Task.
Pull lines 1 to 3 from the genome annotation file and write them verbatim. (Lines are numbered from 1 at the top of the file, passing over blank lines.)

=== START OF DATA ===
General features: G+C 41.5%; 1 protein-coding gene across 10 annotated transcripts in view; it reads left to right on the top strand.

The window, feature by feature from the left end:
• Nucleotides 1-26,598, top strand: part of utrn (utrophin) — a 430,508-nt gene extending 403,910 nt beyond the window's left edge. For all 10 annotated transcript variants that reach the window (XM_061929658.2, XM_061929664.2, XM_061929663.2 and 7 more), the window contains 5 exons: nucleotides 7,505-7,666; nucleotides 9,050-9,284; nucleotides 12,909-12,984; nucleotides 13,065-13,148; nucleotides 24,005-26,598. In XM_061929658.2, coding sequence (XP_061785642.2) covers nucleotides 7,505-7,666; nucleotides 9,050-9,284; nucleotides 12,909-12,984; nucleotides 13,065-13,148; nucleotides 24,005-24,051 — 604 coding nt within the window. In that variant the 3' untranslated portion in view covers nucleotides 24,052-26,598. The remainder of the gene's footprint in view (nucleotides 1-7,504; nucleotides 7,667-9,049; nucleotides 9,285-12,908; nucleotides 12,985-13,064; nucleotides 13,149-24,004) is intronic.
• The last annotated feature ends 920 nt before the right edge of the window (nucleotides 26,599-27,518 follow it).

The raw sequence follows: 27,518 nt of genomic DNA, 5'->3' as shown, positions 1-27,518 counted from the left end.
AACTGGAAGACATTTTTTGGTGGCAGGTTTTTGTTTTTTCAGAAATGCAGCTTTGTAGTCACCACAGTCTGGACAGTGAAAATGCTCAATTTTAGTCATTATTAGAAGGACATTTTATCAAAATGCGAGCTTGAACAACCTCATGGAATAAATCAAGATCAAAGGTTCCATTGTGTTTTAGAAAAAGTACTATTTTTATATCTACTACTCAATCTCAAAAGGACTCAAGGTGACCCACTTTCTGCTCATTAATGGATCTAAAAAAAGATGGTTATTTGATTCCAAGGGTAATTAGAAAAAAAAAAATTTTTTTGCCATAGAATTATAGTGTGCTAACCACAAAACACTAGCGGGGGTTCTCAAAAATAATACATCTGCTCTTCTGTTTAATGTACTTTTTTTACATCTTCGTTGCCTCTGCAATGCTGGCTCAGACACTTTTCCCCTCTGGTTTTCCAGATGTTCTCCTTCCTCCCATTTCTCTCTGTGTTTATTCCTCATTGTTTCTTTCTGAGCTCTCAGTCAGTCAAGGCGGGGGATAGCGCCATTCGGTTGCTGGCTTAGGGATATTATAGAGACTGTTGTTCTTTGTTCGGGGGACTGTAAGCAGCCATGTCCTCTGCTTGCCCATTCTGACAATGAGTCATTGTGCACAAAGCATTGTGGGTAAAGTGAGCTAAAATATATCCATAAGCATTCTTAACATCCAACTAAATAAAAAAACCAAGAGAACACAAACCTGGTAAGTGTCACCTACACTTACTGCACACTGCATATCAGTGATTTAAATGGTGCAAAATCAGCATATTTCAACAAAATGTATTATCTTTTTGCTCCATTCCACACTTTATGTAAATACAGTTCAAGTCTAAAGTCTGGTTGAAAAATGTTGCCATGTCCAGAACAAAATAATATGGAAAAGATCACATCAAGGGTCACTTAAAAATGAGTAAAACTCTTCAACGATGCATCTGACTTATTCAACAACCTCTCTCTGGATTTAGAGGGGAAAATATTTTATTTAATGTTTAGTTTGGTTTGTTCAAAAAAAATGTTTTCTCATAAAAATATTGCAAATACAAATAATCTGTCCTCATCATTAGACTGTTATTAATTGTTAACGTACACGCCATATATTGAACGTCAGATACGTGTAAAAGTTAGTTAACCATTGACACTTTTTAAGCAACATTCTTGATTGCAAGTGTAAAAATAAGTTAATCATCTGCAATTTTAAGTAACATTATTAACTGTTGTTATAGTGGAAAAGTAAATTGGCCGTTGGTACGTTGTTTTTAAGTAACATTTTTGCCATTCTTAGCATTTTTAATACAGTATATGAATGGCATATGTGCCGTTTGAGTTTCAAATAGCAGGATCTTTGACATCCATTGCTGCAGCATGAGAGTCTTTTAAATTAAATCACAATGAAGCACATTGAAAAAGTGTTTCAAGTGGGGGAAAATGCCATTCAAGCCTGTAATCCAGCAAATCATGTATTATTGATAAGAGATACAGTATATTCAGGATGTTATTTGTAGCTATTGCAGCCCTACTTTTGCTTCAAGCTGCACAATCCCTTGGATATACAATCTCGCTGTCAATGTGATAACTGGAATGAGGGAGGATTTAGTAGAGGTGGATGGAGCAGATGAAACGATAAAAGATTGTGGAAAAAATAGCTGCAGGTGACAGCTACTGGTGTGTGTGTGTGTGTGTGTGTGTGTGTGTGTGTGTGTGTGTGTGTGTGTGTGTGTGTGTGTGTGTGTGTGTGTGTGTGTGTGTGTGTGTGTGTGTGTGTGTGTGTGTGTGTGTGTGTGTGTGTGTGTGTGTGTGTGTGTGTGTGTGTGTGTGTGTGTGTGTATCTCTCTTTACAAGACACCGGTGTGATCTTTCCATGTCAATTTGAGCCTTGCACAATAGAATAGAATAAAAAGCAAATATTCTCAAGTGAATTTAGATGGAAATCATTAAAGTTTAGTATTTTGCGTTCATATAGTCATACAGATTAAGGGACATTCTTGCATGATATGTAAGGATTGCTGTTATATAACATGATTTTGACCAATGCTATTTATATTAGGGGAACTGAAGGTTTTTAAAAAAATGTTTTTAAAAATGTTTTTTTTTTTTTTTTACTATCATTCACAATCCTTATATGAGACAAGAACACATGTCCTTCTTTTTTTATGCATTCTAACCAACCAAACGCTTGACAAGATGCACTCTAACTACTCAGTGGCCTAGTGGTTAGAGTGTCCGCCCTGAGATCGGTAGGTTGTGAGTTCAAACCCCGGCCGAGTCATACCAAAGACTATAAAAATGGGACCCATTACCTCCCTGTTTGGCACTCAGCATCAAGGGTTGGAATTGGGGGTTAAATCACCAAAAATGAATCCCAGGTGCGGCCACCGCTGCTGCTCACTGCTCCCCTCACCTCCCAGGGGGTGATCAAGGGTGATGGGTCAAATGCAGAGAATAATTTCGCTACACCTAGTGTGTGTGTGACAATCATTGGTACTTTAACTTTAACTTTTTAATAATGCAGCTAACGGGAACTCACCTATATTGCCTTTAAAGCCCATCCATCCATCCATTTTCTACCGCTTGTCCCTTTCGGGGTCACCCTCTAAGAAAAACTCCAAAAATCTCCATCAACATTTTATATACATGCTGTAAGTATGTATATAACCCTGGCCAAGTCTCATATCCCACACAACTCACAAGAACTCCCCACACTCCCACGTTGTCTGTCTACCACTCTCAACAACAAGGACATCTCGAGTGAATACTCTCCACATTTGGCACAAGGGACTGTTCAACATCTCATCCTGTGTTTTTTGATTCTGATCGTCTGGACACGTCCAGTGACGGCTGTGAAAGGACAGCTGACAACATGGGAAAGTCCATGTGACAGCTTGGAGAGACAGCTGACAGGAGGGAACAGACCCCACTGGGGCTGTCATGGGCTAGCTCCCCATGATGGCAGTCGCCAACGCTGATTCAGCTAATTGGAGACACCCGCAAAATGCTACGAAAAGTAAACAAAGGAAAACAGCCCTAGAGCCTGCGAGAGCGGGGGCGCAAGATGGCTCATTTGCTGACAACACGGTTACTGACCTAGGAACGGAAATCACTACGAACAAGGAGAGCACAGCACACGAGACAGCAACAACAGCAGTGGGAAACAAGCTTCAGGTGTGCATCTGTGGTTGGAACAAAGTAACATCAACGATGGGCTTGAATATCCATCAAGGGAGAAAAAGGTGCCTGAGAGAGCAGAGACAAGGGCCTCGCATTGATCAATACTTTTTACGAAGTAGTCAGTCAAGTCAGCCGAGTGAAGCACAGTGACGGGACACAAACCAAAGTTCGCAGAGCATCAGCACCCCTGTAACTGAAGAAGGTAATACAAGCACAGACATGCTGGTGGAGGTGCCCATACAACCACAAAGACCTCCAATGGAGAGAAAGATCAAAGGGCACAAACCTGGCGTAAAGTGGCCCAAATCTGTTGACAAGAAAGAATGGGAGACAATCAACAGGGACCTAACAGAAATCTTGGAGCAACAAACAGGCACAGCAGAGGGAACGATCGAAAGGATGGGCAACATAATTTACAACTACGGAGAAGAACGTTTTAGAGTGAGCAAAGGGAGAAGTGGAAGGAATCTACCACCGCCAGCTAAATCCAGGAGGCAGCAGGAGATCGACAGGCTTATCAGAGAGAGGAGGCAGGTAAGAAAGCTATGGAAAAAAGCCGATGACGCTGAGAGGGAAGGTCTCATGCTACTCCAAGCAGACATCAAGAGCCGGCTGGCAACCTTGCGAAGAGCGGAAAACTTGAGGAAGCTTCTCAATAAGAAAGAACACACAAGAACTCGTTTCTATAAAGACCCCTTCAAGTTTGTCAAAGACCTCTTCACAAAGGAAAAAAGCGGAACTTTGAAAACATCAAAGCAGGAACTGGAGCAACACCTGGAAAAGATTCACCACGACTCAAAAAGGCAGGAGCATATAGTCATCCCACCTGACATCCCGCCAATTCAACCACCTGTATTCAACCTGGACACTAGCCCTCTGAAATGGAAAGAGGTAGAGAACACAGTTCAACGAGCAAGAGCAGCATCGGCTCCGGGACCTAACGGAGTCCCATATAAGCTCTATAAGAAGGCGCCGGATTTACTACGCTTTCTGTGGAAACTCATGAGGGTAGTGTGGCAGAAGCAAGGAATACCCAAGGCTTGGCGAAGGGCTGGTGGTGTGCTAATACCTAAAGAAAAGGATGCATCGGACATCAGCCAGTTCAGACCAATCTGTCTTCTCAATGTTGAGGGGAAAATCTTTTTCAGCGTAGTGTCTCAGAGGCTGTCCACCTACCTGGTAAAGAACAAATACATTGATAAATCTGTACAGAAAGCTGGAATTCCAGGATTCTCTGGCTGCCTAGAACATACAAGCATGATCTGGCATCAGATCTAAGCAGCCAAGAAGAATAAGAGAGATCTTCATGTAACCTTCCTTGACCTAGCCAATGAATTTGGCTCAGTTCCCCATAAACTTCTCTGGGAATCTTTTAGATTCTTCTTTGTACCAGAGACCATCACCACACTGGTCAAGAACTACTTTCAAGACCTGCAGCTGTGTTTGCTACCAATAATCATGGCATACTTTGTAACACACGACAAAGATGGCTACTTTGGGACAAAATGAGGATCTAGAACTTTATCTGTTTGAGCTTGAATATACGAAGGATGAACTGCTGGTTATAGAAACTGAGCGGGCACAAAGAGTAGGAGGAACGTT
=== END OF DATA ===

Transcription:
General features: G+C 41.5%; 1 protein-coding gene across 10 annotated transcripts in view; it reads left to right on the top strand.

The window, feature by feature from the left end:
• Nucleotides 1-26,598, top strand: part of utrn (utrophin) — a 430,508-nt gene extending 403,910 nt beyond the window's left edge. For all 10 annotated transcript variants that reach the window (XM_061929658.2, XM_061929664.2, XM_061929663.2 and 7 more), the window contains 5 exons: nucleotides 7,505-7,666; nucleotides 9,050-9,284; nucleotides 12,909-12,984; nucleotides 13,065-13,148; nucleotides 24,005-26,598. In XM_061929658.2, coding sequence (XP_061785642.2) covers nucleotides 7,505-7,666; nucleotides 9,050-9,284; nucleotides 12,909-12,984; nucleotides 13,065-13,148; nucleotides 24,005-24,051 — 604 coding nt within the window. In that variant the 3' untranslated portion in view covers nucleotides 24,052-26,598. The remainder of the gene's footprint in view (nucleotides 1-7,504; nucleotides 7,667-9,049; nucleotides 9,285-12,908; nucleotides 12,985-13,064; nucleotides 13,149-24,004) is intronic.